San Diego State announced a complete ban on all micro-mobility vehicles — e-scooters, e-bikes and any personal electric-powered devices — on Aug. 19, but such vehicles are still seen around College Area neighborhoods.
The University Senate approved the ban on March 3, but did not inform students of the decision until the week before school started.
Students riding electronic devices around campus now risk a $75 fine. Those who bring a Bird, Lime or other rented, personal micro-mobility vehicles to campus could also face additional relocation fees.
Due to these restrictions and risks, this has resulted in scooters scattered along College Area neighborhood streets because they can no longer be parked on campus.
Residents of the College Area neighborhood now see Bird and Lime scooters parked, abandoned and scattered around their driveways and front yards.
Martha Johnson has lived in the College Area for 50 years and is a former staff member at SDSU.
“They’re thrown down all over … so it’s getting very difficult to walk around anywhere,” Johnson said.
Johnson said the presence of scooters around the neighborhood has specifically increased since SDSU’s issued the ban. She mentioned that she has only seen the official parking station near Tenochca Hall.
There are eight parking areas on campus to keep the scooters centralized in specific areas. This parking area is located along East Campus Drive and Montezuma Road.
Candy Watkins began living off East Falls View Drive this year.
Watkins said there has been more traffic in the College Area since the school year started, and the traffic blocks her access when using her vehicles.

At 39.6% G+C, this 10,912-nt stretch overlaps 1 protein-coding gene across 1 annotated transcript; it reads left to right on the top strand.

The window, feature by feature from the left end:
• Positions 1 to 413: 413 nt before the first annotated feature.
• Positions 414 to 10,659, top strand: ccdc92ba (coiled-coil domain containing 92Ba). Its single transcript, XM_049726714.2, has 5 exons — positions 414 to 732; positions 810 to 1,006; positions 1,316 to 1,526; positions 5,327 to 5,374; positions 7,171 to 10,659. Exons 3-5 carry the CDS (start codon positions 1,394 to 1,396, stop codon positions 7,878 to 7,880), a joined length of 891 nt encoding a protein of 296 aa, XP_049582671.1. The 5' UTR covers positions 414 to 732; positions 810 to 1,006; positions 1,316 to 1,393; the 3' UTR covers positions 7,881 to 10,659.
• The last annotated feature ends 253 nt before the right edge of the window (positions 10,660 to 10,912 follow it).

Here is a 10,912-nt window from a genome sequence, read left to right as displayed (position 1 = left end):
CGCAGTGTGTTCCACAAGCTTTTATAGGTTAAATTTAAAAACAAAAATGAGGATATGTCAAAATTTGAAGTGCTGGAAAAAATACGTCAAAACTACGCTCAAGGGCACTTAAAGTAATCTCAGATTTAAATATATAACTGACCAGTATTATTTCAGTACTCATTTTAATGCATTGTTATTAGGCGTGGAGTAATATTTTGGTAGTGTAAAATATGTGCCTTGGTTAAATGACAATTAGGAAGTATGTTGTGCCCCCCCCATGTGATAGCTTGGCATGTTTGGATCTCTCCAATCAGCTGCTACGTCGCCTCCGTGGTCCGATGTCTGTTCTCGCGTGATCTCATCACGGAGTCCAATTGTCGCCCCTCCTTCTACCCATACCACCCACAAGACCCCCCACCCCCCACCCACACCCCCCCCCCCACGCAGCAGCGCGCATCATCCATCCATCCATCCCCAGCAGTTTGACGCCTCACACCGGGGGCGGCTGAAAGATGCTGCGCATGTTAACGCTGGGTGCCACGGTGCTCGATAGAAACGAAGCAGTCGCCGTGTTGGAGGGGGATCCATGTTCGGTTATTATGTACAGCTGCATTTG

“When school started (students) left a bunch of them … I have three cars, these two and my truck, and I couldn’t move them,” Watkins said. “(Scooters) (are) in the way. (Scooter delivery drivers) don’t have them charged.”
Aaron Moore works in the college neighborhood off of Cresita Drive. He said that scooter traffic blocks access to his business. In one instance, he found a scooter hanging from a basketball hoop.
“I live right off 55th and Montezuma,” Moore said. “Both where I live and work, (students) just leave them, not even on the sidewalk, but where I park. I’ll have to get out of my car and move them out of the way.”
The amount of scooter traffic in the College Area is prompting some residents to take matters into their own hands.
Liza De Boer, the house director for Gamma Phi Beta sorority house, posted signs outside on the driveway. The signs read “no scooter parking” in an effort to deter chargers from dropping scooters off in front of the house, as well as students parking there.
“I put up all the signs so its been better but just this morning I saw five of (the scooters) parked right outside next to the two big signs,” Boer said. “It seems like its been less (scooter traffic). But that’s only because I’ve been diligent about keeping them out of the way of our house.”
Scooters cluttering sidewalks have also prompted a lawsuit to be filed against the city and e-scooter companies. Alex Montoya was born missing his right leg and both arms, he is a plaintiff in the lawsuit. He claims the city is not enforcing rules on riding and parking on sidewalks and therefore, neglecting access for disabled citizens.
The lawsuit is seeking a court order that would bar e-scooters from being parked or ridden on city sidewalks
Though scooters have been restricted to eight parking zones on campus, some have been recorded abandoned on school property.
Debbie Richeson, director of parking and transportation services, said that the scooter companies are required to come on campus and claim scooters at 5 a.m. every morning.
Only one administrative ticket has been given for a scooter rider on campus, according to Richeson.
“We definitely can look at more (docking zones) if we need to,” Richeson said. “We are surrounded by a bunch of city streets and the city has an agreement with these companies. They haven’t chosen to do corrals down here like they do downtown.”